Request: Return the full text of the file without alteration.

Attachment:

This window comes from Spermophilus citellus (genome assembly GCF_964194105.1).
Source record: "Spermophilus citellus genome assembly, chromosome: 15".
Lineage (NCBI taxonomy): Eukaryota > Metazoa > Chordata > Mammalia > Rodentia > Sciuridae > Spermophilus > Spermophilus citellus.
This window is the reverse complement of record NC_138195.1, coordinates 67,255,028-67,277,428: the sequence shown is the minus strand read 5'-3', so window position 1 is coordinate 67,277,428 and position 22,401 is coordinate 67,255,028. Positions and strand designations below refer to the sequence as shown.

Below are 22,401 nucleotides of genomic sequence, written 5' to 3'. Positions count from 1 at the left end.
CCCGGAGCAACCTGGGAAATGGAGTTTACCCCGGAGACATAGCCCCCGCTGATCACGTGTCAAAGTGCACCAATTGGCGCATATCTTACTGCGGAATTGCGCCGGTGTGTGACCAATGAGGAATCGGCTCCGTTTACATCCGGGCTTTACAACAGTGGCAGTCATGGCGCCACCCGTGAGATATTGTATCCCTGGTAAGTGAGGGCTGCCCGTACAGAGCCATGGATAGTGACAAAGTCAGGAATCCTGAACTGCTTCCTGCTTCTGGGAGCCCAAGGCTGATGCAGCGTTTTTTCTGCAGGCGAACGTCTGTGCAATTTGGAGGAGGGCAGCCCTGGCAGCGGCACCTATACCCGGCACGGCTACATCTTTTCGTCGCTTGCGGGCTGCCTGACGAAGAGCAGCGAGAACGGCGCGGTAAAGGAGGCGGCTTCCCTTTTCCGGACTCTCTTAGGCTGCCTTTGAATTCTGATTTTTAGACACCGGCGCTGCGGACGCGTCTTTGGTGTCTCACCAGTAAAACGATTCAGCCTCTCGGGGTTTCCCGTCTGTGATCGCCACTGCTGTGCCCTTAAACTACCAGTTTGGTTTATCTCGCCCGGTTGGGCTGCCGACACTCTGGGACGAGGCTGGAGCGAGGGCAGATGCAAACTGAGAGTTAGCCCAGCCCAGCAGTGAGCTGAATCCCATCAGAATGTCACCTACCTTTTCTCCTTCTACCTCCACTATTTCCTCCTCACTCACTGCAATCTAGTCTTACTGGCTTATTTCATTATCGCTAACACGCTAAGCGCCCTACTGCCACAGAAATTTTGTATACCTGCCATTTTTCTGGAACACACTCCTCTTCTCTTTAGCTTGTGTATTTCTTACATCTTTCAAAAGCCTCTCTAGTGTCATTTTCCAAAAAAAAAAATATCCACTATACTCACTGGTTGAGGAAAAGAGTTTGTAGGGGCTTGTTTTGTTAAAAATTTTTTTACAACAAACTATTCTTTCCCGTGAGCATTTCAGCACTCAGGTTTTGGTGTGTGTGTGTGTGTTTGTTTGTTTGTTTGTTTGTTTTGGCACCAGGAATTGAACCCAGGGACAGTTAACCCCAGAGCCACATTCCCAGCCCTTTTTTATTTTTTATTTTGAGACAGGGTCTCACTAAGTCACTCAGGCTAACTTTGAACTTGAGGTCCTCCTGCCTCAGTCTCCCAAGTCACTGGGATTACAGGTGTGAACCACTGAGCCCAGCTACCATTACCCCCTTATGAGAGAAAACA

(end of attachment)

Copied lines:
This window comes from Spermophilus citellus (genome assembly GCF_964194105.1).
Source record: "Spermophilus citellus genome assembly, chromosome: 15".
Lineage (NCBI taxonomy): Eukaryota > Metazoa > Chordata > Mammalia > Rodentia > Sciuridae > Spermophilus > Spermophilus citellus.
This window is the reverse complement of record NC_138195.1, coordinates 67,255,028-67,277,428: the sequence shown is the minus strand read 5'-3', so window position 1 is coordinate 67,277,428 and position 22,401 is coordinate 67,255,028. Positions and strand designations below refer to the sequence as shown.

Below are 22,401 nucleotides of genomic sequence, written 5' to 3'. Positions count from 1 at the left end.
CCCGGAGCAACCTGGGAAATGGAGTTTACCCCGGAGACATAGCCCCCGCTGATCACGTGTCAAAGTGCACCAATTGGCGCATATCTTACTGCGGAATTGCGCCGGTGTGTGACCAATGAGGAATCGGCTCCGTTTACATCCGGGCTTTACAACAGTGGCAGTCATGGCGCCACCCGTGAGATATTGTATCCCTGGTAAGTGAGGGCTGCCCGTACAGAGCCATGGATAGTGACAAAGTCAGGAATCCTGAACTGCTTCCTGCTTCTGGGAGCCCAAGGCTGATGCAGCGTTTTTTCTGCAGGCGAACGTCTGTGCAATTTGGAGGAGGGCAGCCCTGGCAGCGGCACCTATACCCGGCACGGCTACATCTTTTCGTCGCTTGCGGGCTGCCTGACGAAGAGCAGCGAGAACGGCGCGGTAAAGGAGGCGGCTTCCCTTTTCCGGACTCTCTTAGGCTGCCTTTGAATTCTGATTTTTAGACACCGGCGCTGCGGACGCGTCTTTGGTGTCTCACCAGTAAAACGATTCAGCCTCTCGGGGTTTCCCGTCTGTGATCGCCACTGCTGTGCCCTTAAACTACCAGTTTGGTTTATCTCGCCCGGTTGGGCTGCCGACACTCTGGGACGAGGCTGGAGCGAGGGCAGATGCAAACTGAGAGTTAGCCCAGCCCAGCAGTGAGCTGAATCCCATCAGAATGTCACCTACCTTTTCTCCTTCTACCTCCACTATTTCCTCCTCACTCACTGCAATCTAGTCTTACTGGCTTATTTCATTATCGCTAACACGCTAAGCGCCCTACTGCCACAGAAATTTTGTATACCTGCCATTTTTCTGGAACACACTCCTCTTCTCTTTAGCTTGTGTATTTCTTACATCTTTCAAAAGCCTCTCTAGTGTCATTTTCCAAAAAAAAAAATATCCACTATACTCACTGGTTGAGGAAAAGAGTTTGTAGGGGCTTGTTTTGTTAAAAATTTTTTTACAACAAACTATTCTTTCCCGTGAGCATTTCAGCACTCAGGTTTTGGTGTGTGTGTGTGTGTTTGTTTGTTTGTTTGTTTGTTTTGGCACCAGGAATTGAACCCAGGGACAGTTAACCCCAGAGCCACATTCCCAGCCCTTTTTTATTTTTTATTTTGAGACAGGGTCTCACTAAGTCACTCAGGCTAACTTTGAACTTGAGGTCCTCCTGCCTCAGTCTCCCAAGTCACTGGGATTACAGGTGTGAACCACTGAGCCCAGCTACCATTACCCCCTTATGAGAGAAAACA